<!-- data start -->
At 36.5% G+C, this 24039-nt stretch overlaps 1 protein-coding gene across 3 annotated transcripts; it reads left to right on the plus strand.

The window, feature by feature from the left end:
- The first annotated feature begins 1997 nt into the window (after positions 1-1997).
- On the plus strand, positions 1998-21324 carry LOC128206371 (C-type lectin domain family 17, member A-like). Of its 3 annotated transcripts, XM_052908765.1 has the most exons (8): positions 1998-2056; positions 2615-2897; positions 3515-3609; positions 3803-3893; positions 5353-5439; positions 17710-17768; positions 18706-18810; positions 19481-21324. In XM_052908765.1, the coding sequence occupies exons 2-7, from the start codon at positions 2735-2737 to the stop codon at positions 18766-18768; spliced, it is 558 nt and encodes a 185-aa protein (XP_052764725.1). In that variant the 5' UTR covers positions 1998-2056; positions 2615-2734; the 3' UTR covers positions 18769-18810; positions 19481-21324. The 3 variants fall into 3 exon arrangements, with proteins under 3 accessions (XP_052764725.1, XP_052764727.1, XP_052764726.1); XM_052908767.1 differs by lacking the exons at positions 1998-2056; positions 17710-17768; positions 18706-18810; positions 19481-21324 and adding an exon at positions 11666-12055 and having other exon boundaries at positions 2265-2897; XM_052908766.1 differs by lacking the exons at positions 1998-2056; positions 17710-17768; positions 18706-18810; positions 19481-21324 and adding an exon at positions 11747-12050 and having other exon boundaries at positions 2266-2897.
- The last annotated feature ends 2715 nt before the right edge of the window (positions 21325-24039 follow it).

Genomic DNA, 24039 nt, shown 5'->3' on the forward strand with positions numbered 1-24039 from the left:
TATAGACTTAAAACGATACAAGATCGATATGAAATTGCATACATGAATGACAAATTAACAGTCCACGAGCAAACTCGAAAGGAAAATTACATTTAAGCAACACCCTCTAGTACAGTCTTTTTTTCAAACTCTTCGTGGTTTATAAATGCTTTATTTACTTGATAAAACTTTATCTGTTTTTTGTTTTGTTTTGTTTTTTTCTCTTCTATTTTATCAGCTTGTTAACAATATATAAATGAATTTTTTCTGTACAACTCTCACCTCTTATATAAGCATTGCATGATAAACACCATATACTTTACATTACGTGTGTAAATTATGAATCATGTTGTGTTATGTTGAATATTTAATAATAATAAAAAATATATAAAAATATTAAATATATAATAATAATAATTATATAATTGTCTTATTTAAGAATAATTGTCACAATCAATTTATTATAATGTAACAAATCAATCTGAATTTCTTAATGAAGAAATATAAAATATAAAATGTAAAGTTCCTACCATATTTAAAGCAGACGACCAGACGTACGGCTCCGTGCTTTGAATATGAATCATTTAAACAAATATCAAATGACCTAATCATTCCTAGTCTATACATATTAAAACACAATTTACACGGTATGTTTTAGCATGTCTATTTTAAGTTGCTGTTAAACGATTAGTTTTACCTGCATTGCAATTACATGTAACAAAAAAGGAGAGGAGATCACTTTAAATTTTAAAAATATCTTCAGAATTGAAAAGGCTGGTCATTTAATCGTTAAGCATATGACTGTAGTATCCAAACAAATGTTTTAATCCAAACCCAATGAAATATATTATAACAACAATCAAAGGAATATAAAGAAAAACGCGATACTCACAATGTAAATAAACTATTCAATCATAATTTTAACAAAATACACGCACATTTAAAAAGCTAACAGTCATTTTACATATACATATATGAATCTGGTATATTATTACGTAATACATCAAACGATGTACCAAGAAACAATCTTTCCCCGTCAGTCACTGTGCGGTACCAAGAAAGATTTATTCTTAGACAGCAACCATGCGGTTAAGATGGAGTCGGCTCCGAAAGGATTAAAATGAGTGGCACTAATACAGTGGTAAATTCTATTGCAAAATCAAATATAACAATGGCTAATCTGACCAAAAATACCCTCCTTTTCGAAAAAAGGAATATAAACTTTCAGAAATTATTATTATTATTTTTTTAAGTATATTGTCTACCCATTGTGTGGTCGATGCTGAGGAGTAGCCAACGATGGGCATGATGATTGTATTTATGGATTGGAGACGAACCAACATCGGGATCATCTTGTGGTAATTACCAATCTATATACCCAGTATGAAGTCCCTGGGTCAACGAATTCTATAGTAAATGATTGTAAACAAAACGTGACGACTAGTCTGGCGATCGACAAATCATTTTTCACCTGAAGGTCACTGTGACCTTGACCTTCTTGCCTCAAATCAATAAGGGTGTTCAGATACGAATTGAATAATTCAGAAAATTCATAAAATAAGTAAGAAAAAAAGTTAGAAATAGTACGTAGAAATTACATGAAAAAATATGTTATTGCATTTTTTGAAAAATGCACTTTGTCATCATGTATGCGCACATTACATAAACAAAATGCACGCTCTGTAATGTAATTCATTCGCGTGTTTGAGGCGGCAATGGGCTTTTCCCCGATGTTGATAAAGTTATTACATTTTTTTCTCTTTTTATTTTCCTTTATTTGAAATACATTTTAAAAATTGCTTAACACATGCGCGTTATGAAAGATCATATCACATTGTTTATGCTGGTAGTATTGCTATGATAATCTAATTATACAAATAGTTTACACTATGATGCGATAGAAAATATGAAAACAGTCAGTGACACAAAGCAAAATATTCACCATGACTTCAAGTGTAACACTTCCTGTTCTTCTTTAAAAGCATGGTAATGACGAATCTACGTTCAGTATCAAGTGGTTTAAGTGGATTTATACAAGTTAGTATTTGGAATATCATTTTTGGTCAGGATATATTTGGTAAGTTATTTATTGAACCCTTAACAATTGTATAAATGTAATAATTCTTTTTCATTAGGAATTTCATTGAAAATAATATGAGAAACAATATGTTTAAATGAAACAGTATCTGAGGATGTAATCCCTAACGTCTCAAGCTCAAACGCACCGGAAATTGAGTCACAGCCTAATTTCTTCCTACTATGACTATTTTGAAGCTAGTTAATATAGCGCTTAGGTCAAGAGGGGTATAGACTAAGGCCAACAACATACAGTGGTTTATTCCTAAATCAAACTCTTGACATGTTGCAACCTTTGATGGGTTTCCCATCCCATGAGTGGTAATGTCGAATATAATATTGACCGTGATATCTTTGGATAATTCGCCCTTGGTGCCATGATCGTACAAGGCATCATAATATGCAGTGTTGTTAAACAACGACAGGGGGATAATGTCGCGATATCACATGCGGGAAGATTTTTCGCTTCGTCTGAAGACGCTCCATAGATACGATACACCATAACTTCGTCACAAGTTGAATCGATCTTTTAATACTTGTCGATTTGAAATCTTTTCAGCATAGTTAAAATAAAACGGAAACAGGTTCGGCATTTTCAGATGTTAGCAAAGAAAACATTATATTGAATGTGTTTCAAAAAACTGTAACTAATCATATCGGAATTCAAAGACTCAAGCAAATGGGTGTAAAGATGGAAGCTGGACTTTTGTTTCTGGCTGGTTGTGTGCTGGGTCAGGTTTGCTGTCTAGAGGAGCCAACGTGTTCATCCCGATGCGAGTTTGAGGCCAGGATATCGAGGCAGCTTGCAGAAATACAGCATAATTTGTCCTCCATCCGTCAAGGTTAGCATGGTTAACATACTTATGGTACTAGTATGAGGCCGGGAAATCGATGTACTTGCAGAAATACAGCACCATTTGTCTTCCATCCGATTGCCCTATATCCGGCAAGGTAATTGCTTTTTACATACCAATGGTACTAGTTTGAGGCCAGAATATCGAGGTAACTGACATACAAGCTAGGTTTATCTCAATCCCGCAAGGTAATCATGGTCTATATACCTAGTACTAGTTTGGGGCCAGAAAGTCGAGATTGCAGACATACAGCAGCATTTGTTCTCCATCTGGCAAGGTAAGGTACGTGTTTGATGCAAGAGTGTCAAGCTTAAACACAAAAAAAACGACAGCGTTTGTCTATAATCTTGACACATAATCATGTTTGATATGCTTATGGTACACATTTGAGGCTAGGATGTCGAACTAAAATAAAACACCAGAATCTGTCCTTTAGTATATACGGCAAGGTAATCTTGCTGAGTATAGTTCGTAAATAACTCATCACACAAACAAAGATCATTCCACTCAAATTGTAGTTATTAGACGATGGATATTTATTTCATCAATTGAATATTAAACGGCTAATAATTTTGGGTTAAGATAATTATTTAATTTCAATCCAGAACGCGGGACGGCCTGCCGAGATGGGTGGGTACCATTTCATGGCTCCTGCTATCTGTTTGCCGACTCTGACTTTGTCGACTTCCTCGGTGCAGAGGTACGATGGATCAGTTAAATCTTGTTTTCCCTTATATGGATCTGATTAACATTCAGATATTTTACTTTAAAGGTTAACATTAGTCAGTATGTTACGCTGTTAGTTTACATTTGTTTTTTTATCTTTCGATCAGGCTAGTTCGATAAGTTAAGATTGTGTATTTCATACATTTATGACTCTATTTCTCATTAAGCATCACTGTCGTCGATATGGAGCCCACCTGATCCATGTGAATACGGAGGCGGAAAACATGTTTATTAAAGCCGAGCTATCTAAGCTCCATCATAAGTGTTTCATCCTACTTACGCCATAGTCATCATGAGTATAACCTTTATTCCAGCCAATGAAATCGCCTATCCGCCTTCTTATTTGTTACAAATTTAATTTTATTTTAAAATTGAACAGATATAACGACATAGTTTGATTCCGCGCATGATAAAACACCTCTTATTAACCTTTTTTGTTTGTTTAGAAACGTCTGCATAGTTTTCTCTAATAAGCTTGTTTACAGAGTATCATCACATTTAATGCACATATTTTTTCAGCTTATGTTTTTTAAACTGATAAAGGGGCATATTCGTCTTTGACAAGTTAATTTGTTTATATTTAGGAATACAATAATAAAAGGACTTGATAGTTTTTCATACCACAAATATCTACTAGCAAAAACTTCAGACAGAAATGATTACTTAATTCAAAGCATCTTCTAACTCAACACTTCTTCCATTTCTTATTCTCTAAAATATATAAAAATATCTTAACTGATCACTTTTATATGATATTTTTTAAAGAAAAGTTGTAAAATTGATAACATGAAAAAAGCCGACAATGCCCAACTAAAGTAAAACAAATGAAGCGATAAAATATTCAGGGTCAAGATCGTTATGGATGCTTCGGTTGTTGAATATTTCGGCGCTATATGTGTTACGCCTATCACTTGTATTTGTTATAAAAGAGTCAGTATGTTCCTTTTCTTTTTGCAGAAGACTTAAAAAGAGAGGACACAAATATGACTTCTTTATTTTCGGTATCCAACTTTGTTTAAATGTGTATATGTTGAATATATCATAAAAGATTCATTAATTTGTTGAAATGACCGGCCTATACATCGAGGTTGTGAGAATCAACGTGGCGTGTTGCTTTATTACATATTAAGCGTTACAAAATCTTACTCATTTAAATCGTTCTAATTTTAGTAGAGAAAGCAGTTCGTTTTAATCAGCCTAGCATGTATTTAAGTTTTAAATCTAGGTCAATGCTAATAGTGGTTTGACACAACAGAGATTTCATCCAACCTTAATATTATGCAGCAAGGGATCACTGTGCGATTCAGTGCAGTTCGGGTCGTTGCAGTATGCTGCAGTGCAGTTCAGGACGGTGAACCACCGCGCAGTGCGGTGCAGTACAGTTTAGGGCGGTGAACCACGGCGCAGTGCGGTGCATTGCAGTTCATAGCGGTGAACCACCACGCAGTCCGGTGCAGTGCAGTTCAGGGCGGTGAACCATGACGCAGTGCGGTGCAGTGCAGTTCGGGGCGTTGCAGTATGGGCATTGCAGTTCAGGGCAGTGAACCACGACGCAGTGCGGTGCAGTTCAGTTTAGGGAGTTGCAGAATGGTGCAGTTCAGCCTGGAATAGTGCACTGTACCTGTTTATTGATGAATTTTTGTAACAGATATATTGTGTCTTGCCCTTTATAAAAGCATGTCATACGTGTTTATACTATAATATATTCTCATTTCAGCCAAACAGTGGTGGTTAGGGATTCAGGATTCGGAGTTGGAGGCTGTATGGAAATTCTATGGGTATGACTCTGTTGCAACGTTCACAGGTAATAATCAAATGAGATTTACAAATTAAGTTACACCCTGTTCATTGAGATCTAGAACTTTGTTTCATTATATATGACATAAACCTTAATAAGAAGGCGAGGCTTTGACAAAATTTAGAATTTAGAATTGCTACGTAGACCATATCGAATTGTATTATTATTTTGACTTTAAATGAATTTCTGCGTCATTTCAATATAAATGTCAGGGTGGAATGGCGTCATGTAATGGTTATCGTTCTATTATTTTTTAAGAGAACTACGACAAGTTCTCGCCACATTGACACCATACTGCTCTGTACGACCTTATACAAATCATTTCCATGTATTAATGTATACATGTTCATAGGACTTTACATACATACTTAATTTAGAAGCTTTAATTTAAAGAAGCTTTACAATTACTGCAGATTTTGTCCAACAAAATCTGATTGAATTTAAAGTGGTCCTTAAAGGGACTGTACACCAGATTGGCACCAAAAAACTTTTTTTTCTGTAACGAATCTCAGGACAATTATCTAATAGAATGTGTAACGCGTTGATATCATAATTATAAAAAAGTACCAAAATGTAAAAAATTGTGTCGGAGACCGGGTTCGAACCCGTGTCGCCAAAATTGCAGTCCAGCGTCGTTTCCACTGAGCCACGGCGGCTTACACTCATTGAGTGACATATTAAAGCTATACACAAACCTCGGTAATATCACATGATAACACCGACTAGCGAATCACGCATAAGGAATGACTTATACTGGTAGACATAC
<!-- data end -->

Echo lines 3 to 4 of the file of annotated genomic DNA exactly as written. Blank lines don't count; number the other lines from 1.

- The first annotated feature begins 1997 nt into the window (after positions 1-1997).
- On the plus strand, positions 1998-21324 carry LOC128206371 (C-type lectin domain family 17, member A-like). Of its 3 annotated transcripts, XM_052908765.1 has the most exons (8): positions 1998-2056; positions 2615-2897; positions 3515-3609; positions 3803-3893; positions 5353-5439; positions 17710-17768; positions 18706-18810; positions 19481-21324. In XM_052908765.1, the coding sequence occupies exons 2-7, from the start codon at positions 2735-2737 to the stop codon at positions 18766-18768; spliced, it is 558 nt and encodes a 185-aa protein (XP_052764725.1). In that variant the 5' UTR covers positions 1998-2056; positions 2615-2734; the 3' UTR covers positions 18769-18810; positions 19481-21324. The 3 variants fall into 3 exon arrangements, with proteins under 3 accessions (XP_052764725.1, XP_052764727.1, XP_052764726.1); XM_052908767.1 differs by lacking the exons at positions 1998-2056; positions 17710-17768; positions 18706-18810; positions 19481-21324 and adding an exon at positions 11666-12055 and having other exon boundaries at positions 2265-2897; XM_052908766.1 differs by lacking the exons at positions 1998-2056; positions 17710-17768; positions 18706-18810; positions 19481-21324 and adding an exon at positions 11747-12050 and having other exon boundaries at positions 2266-2897.